69th anniversary of Berlin Airlift
June 26, 2017, marked the 69 years since the launch of the Berlin Airlift, also known as Operation Vittles here in the States. Relations between the US and the Soviet Union soured shortly after the war, and on June 24, 1948, Soviet forces blockaded rail, road, and water access to the Allied-controlled areas of Berlin. This was one of the earliest and defining moments of the Cold War. Yet rather than provoke another conflict, the Truman administration resolved to resupply the Western-section of Berlin by air. Operation Vittles launched two days after the Soviet blockade, with C-47s and C-54s forming the backbone of the airlift. The most critical item Berliners depended upon was fuel, with coal making up roughly 65 percent of the total tonnage flown into the western half of the city. The beginning of the airlift proved difficult, but over time it became increasingly efficient with aircraft eventually departing every three minutes for Berlin. As the last commander of the Berlin Airlift Major General William H. Tunner later reflected, “It was this beat, this precise rhythmical cadence, which determines the success of an airlift.” Once the Western Allies had demonstrated that they could sustain the intensity of the operation, Moscow eventually relented and lifted the blockade in May 1949, though the airlift would continue through the summer and into the fall. The Berlin Airlift lasted fifteen months and delivered nearly 2.3 million tons of supplies into Berlin. American aircrews made more than 189,000 flights, totaling nearly 600,000 flying hours and exceeding 92 million miles.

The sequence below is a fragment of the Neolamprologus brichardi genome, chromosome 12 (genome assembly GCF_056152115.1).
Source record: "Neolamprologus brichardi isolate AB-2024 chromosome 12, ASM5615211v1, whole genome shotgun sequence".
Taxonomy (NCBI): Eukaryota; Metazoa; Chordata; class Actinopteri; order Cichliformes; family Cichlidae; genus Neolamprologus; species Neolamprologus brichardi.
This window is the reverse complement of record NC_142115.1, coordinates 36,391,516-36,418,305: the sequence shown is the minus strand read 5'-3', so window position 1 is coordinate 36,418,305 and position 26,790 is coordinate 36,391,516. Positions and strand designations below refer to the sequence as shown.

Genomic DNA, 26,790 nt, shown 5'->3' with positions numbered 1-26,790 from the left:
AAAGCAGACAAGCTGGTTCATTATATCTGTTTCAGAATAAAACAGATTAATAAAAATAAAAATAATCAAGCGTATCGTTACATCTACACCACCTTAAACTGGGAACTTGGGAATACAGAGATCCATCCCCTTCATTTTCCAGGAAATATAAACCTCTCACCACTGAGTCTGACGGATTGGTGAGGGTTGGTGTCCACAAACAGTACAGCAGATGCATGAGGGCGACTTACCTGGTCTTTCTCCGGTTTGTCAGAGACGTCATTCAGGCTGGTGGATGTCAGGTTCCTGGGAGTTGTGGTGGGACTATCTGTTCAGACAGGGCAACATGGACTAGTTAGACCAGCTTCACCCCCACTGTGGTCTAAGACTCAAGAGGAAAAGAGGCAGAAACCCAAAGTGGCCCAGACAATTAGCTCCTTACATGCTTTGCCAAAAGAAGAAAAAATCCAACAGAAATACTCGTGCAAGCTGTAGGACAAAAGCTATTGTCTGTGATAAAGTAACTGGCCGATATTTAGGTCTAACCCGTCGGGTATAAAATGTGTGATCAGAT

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Photo by: Jeremy Prichard |  VIRIN: 170626-F-DL035-1024.JPG